Share your love of cinema with us year-round at TIFF Bell Lightbox, and across Canada on digital TIFF Bell Lightbox. Art from Crimes of the Future.
Discover the best from TIFF Cinematheque and the latest New Releases this spring at TIFF Bell Lightbox.
Dive into retrospectives of revered filmmakers Kinuyo Tanaka, Abbas Kiarostami, and Roy Andersson. Plus, new restorations including a selection of Wong Kar Wai classics, the Toronto premiere of a newly struck 35mm print of Francis Ford Coppola’s The Conversation , and special in-person appearances from Mira Nair, Ninetto Davoli, Adam Beach, Sook-Yin Lee, Patricia Rozema, and more.
TIFF Member and Under-25 Pass Holders get free access to 200+ TIFF Cinematheque screenings throughout 2022. For more information, including how to become a TIFF Member, visit tiff.net.
“Not since its inaugural year in 2001 have there been so many first appearances among the feature-film selections. Some of these films made their world premieres during the Festival and are now debuting their works on the international festival circuit, which is remarkable for first-time directors — I couldn’t be prouder.” —Cameron Bailey, CEO, TIFF
"[Martin Scorsese] pushes the conventions of filmmaking. He's an exciting filmmaker, who even though he returns to the same themes, he always does it in a different way." —Alicia Malone
"Something consciously I was trying to do was to honour the sense of space, but also the sense of time. Allowing the scenes to flow in which the camera is more like a ghost that comes from the future and is in that place and is just witnessing." —Alfonso Cuarón
Director James Gray breaks down how Joaquin Phoenix is able to naturally depict internal conflict.
digital TIFF Bell Lightbox, our online film platform available across Canada, is packed with everything you love about TIFF: New…
2022 TIFF Next Wave Film Festival 13 films
Here are the films joining us at the 2022 TIFF Next Wave Film Festival.
The TIFF Next Wave Film Festival…
New and Restored 5 films
"A selection of recent restorations that have been painstakingly brought back to life in revived cinematic presentations."
For more information,…
Women have always been a part of the cinematic landscape in the Nordic countries. Denmark’s Oscar equivalent, the Bodils, are…
REVOLUTION! In Cinema 4 films
"The 20th century saw a steep rise in interconnected global political upheaval on an unprecedented scale. As the utopic dream…
Watching this film in light of the US Supreme Court’s possible overturning of Roe v Wade is a harrowing experience. Happening is a brash and undaunted abortion drama that’s unafraid to show its teeth. Everyone’s comparing it to Never Rarely Sometimes Always (understandably so), but in truth I was more affected by this film. Its screenplay and direction strikes me as more intimate, mature, unflinching. Anamaria Vartolomei stuns in every moment. I felt physically ill upon exiting the theatre — in the best possible way.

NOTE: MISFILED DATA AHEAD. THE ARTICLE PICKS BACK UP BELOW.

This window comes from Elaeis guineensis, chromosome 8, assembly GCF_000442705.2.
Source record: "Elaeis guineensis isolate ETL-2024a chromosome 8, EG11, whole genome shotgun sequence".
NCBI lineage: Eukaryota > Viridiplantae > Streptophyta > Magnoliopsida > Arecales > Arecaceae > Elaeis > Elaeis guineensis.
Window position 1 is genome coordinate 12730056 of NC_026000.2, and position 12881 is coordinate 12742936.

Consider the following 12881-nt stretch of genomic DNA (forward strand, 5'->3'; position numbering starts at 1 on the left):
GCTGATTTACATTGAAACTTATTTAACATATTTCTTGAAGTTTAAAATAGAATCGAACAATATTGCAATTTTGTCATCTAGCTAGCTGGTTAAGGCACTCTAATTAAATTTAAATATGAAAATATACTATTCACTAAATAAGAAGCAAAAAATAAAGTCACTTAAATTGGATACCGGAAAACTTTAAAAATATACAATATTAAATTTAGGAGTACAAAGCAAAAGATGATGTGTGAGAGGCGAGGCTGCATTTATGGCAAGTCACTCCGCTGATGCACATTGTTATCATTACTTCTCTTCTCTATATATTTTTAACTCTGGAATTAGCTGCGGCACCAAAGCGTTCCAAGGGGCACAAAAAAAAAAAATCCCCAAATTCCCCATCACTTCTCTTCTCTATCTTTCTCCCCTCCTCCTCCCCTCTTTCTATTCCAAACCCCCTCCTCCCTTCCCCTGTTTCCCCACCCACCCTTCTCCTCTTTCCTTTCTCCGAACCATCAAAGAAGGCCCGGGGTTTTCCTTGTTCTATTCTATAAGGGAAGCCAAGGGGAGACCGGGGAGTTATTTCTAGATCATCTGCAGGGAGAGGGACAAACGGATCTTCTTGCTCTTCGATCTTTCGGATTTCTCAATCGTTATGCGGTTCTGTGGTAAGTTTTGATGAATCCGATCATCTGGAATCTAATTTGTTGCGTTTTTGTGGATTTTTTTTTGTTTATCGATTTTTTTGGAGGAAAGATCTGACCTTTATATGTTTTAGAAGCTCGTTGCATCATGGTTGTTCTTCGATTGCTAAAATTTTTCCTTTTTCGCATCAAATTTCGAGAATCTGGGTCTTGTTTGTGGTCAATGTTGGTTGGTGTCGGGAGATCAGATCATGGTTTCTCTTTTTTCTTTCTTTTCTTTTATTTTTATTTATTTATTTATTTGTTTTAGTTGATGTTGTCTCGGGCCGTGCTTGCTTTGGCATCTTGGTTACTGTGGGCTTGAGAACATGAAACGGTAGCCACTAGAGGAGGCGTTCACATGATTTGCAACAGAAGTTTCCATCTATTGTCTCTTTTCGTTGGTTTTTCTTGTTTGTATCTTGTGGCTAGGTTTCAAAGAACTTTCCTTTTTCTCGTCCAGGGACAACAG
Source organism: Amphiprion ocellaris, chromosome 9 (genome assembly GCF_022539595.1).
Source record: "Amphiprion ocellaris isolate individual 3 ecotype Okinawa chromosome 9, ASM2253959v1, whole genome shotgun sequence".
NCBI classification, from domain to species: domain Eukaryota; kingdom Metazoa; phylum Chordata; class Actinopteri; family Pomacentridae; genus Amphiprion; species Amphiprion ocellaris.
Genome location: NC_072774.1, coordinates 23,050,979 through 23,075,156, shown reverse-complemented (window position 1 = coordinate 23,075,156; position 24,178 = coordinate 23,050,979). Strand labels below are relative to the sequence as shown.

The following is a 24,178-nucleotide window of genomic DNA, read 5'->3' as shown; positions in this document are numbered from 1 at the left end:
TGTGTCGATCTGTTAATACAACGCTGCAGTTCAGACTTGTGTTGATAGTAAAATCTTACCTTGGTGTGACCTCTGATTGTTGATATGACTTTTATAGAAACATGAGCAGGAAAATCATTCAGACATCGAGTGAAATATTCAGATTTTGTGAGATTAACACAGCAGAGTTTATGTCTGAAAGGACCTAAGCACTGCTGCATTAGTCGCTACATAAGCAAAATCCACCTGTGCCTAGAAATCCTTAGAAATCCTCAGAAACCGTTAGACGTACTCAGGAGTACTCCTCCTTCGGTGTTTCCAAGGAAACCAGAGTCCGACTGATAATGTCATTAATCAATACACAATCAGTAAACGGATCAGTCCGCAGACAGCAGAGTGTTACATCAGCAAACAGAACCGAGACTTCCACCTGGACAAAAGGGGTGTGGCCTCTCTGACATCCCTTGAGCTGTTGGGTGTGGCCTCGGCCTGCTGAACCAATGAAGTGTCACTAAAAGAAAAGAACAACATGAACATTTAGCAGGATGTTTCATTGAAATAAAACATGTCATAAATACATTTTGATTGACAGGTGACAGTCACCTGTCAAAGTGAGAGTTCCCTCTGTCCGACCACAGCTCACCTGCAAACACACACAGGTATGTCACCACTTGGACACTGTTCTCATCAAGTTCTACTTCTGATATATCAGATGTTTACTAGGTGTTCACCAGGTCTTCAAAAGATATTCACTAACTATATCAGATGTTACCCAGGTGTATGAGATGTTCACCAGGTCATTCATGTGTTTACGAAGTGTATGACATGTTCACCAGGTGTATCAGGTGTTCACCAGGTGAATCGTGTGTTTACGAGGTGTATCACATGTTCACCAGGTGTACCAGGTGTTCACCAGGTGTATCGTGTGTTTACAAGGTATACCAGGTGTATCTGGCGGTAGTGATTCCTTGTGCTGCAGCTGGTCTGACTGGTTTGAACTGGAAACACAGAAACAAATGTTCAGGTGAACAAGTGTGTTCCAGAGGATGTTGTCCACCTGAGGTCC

I get it now. I was so curious as to why THIS movie was getting that very interesting release strategy of only being shown in theaters, traveling around the country and world, never being released on streaming or physical media. But I get it now.
There's something so essential about seeing this on the big screen with a crowd of people. It's more than just a movie; it's an experience. One that can only truly be felt at its core…
A beautiful dream of a film, clearly inspired (as Sciamma has admitted) by the works of Hayao Miyazaki, and yet Petit Maman still feels wholly like the work of Celine Sciamma. This is a gentle fable about a lesson we all learn in time: that our parents are people, with their own hopes and dreams, their own regrets and shames. How the film gets there is by this point, I think, well known (and the title is pretty much a…
This was magic. Just beautiful. Made me see my friendship with my mom in a new way.
Casually bifurcating memory from geographic and temporal ideation, but it’s cozy and kinda spooky.
Really beautiful film, once I sank into its glacial pace I was fully entranced by every element of this fugue like dream space. Once the credits hit I was so suddenly snapped out of the dream that I began sweating, crying, and my heart rate skyrocketed. Absolutely unreal experience.
Fuck me. Peerless filmmaking, so much more than just ~bleak~ or Important or whatever. So affected by Anamaria Vartolomei's performance, and the way Diwan handles everything – the judgements, the tone, the design, the restraint, the horror, the determination, the pain of it all - is exemplary. Stuff like this doesn't come around often.